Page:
In addition to the Milky Way, there are also a number of other celestial objects located around Sagittarius. These include star clouds, black holes, a dwarf galaxy, and various nebula. The most famous nebula is the Omega Nebula, also known as the Horseshoe Nebula or the Swan Nebula.

Corona Borealis

Corona Borealis is one of the oldest constellations in the world. It was discovered by Ptolemy, a 2nd century scientist who laid the groundwork for thousands of years of astronomical study, and it's been subject to countless interpretations ever since. Its modern Latin name translates to "crown," a reference to its shape. A Greek myth has the god Dionysus gifting the crown to human princess Ariadne during their wedding. It's also been associated with eagles, bears, boomerangs, tribal elders, and more.

Regardless of how you look at it, Corona Borealis is a marvel. Its stars aren't the brightest in the night sky, especially if you don't have a telescope, but that just makes it more fun to go hunting for them.


Hercules is a very faint constellation. In fact, it has the distinction of being one of the dimmest among the 88 officially recognized constellations of the modern world.

This doesn't say anything about Hercules's might, however. It's an old, enduring celestial object, and it's been the subject of intense astronomical scrutiny because of its stars, planets, clusters, and nebulae. It's even part of the Great Wall, also known as the Hercules–Corona Borealis Great Wall, which is the single biggest structure that we've ever been able to detect in space. It's 10 billion light-years long!

To find Hercules, you'll need to move your telescope around the northern hemisphere until you locate the Keystone of Hercules, a quadrangle of stars that form an asterism.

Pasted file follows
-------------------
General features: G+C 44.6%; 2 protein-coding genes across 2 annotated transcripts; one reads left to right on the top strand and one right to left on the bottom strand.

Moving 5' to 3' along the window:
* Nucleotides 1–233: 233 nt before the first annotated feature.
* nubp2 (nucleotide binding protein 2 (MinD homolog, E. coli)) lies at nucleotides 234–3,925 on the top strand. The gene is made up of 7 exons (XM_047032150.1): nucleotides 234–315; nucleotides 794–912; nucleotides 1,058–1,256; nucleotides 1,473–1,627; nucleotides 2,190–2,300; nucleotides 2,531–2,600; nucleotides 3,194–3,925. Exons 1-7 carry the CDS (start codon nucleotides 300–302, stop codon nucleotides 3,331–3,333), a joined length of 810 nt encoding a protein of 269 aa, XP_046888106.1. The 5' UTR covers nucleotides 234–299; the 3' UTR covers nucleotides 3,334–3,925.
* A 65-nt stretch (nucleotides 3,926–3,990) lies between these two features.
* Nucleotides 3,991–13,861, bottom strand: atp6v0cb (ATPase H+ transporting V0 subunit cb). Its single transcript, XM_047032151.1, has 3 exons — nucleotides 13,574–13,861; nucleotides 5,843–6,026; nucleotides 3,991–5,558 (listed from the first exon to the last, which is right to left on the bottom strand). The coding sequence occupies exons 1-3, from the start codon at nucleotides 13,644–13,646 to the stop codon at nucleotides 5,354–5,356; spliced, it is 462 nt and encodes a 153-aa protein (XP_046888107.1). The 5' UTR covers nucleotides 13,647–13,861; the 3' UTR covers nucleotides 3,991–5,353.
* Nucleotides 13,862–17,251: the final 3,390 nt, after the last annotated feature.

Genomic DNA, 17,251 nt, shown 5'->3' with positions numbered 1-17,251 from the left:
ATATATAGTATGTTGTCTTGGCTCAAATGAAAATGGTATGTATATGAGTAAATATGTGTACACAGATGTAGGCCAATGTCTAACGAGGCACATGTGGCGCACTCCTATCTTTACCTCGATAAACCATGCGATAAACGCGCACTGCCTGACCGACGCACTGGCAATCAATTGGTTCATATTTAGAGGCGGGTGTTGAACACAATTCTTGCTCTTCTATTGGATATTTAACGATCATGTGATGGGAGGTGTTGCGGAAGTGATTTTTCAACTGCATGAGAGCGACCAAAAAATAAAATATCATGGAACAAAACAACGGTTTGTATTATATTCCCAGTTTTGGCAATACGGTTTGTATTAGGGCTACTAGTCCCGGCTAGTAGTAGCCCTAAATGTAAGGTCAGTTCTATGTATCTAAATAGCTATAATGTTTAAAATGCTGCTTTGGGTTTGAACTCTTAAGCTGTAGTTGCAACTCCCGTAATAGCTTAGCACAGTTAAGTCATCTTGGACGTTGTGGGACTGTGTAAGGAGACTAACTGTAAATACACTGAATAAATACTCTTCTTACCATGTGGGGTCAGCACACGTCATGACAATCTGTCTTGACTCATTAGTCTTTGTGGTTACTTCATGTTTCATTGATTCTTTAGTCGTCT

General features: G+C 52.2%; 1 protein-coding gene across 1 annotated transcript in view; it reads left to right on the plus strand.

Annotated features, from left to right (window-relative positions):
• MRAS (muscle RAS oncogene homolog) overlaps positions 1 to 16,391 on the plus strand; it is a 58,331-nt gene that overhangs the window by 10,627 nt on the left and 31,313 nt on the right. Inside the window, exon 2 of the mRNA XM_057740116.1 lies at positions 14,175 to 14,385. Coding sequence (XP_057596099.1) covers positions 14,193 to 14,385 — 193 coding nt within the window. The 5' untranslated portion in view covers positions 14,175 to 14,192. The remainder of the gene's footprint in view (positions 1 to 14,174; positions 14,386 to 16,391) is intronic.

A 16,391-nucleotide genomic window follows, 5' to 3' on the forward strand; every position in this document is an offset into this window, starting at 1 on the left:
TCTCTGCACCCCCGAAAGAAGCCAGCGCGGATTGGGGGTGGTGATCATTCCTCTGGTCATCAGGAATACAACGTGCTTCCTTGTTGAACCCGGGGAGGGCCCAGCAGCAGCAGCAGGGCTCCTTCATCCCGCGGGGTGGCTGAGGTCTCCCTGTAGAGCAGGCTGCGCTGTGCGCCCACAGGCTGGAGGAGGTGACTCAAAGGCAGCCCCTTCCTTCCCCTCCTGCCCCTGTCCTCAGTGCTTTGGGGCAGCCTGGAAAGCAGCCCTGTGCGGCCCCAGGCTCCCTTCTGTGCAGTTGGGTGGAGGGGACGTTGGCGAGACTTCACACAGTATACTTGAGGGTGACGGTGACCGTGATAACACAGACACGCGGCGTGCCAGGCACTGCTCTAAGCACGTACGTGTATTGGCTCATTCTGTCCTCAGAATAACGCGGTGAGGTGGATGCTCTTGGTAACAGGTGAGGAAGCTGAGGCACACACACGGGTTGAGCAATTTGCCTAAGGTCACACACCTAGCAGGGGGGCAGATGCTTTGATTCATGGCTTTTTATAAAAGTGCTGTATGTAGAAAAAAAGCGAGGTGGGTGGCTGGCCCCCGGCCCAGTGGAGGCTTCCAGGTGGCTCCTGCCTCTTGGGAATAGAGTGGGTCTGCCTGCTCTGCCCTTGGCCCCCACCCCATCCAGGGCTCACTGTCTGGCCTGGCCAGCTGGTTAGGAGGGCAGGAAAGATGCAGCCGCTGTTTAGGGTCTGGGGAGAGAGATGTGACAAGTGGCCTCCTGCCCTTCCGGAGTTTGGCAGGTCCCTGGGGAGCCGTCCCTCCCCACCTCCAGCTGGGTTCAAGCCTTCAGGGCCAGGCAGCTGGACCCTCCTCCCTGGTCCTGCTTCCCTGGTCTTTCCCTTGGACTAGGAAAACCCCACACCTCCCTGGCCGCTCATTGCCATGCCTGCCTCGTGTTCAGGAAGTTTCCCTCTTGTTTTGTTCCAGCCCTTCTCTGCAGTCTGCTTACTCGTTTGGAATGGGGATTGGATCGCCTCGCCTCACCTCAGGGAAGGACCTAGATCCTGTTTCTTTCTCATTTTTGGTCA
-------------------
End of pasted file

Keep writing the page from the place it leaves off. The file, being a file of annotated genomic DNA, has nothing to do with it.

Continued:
Commonly depicted as an eagle or a vulture carrying a lyre, Lyra is also known as "the falling eagle" or "the falling vulture. It's found high in the northern hemisphere during the summer months, and you can distinguish it through either its signature shape or its proximity to well-known constellations such as Draco, Cygnus, Vulpecula, and Hercules.

Another way to find Lyra is to stargaze for Vega, one of the brightest stars in the sky. It's located at the corner of Lyra and forms part of the Summer Triangle.

If you've ever seen a photo of the Ring Nebula, that's within Lyra, too. You might also be familiar with the binary stars of Beta Lyrae. Long story short, Lyra is a busy constellation!

Anaximander argued that instead of the traditional concept of Earth being fixed at the center of the universe, it actually moves around a central point. This radical idea provided a foundation for the scientific study of astronomy and its advancement in later centuries. Anaximander taught that Earth has a soul and showed great insight with his theory, breaking away from conventional thinking and presenting an alternative idea that opened up profound discussions and changes in cosmology.

These are just a few summertime constellations that are worth a look through a telescope. Whether you're a newbie stargazer or an old hand at astronomical observation, summer is a great time to turn your eyes to the night skies.